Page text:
Protein could offer therapeutic target for pancreatic cancer

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Nature Cell Biology published findings of a study focused on pancreatic ductal adenocarcinoma. It is the name given to the most common pancreatic cancer. It starts with secretory and tubular cells of the pancreas.

Only 8% of patients survive 5 years after diagnosis. No treatment is possible for this cancer.

Scientists investigated tumor cells, called cancer stem cells. These cells created new tumors and developed into various cell types.

It is crucial to detect the presence of these cells as they precede cancer growth.

The research team discerned the presence of gene expression of these cancer stem cells. They discovered that CD9, a protein, is found on the surface of the tumor. Hence, this protein can become a marker to find these cells.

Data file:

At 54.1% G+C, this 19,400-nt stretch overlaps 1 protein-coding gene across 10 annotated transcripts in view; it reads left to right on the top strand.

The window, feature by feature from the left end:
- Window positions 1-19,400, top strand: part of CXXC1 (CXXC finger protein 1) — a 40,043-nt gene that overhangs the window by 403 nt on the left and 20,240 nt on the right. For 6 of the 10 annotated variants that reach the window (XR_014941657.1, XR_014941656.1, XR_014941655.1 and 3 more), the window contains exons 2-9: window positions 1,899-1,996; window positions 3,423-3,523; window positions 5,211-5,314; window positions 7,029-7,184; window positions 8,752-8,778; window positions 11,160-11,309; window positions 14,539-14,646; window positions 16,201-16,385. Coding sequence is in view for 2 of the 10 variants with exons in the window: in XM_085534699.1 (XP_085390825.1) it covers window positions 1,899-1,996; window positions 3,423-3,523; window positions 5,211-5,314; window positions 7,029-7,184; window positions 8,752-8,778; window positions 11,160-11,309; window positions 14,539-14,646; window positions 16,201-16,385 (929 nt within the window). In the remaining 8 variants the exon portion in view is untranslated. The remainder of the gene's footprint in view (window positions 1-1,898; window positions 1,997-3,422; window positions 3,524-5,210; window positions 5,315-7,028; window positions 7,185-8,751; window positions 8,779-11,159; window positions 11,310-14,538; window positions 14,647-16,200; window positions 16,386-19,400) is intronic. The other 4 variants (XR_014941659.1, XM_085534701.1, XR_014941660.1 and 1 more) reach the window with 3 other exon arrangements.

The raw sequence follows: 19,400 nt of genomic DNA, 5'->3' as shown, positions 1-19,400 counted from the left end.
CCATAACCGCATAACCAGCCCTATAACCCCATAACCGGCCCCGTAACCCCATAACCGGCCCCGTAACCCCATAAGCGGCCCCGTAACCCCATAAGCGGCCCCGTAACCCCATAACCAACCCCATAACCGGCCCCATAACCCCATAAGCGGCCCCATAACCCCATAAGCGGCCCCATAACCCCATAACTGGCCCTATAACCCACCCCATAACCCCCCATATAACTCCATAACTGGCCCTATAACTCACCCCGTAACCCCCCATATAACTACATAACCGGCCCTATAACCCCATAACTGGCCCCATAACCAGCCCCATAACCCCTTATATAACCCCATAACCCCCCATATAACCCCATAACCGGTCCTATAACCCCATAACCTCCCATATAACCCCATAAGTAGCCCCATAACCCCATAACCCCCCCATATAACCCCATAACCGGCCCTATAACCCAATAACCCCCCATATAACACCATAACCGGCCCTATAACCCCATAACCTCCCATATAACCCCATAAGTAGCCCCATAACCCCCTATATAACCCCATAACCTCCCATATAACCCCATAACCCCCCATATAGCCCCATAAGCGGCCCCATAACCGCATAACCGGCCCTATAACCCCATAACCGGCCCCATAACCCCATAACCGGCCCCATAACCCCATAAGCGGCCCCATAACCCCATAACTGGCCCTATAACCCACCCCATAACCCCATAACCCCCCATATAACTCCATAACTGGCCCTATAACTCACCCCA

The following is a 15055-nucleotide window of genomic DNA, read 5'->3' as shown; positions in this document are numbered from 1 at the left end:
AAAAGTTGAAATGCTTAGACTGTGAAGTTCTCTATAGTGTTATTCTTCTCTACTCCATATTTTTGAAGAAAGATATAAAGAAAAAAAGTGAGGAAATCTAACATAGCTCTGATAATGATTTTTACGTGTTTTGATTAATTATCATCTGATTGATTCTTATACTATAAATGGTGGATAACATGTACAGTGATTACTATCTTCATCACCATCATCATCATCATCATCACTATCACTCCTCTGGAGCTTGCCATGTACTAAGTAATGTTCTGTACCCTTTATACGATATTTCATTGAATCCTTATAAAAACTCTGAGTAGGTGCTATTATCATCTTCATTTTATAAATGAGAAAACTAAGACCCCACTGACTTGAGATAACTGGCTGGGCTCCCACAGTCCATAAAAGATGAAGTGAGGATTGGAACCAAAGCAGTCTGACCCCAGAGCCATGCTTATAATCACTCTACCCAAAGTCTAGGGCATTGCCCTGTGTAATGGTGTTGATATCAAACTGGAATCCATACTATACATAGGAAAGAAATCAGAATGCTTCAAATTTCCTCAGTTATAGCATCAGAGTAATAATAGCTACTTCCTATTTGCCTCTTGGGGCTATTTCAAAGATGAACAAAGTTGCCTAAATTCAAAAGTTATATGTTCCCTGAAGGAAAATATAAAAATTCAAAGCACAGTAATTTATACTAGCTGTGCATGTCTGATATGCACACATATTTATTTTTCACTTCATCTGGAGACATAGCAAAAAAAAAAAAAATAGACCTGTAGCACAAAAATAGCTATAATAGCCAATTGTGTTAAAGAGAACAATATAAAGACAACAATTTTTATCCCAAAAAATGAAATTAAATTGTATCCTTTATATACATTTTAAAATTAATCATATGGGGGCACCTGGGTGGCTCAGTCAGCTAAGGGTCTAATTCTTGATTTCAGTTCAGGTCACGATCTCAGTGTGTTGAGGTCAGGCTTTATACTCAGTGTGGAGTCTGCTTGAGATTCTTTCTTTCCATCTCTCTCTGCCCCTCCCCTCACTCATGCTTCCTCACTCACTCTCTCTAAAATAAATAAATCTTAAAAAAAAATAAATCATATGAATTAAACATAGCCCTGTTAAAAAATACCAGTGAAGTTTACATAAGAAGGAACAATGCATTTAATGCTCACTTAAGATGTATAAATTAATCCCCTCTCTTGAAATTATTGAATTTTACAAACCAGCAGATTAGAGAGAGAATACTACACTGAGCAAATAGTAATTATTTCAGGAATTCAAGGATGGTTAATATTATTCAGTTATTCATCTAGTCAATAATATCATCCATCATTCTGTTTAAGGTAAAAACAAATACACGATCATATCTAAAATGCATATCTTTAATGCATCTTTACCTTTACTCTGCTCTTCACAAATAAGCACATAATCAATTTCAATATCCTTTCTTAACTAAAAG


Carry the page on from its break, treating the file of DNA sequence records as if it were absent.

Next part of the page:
The team also discovered that this protein contributes to tumor growth. The researchers tested on mice what impact would occur by adapting the amount of the protein. Consequently, the tumors became smaller. The opposite happened when they increased the amount of the protein, tumors became larger.

Clinical data from other trials confirmed that patients with higher levels of the protein have an unfortunate prognosis. Approximately 10% of people with this cancer have large levels of CD9.

“These cells are vital to pancreatic cancer and if even just a few of them survive chemotherapy, the cancer is able to bounce back. We need to find effective ways to remove these cells, and so stop them from fueling cancer growth. However, we need more experiments to validate the importance of CD9 in human pancreatic cancer,” says Victoria Wang, lead author and member of the Adult Stem Cell Laboratory at the Crick.

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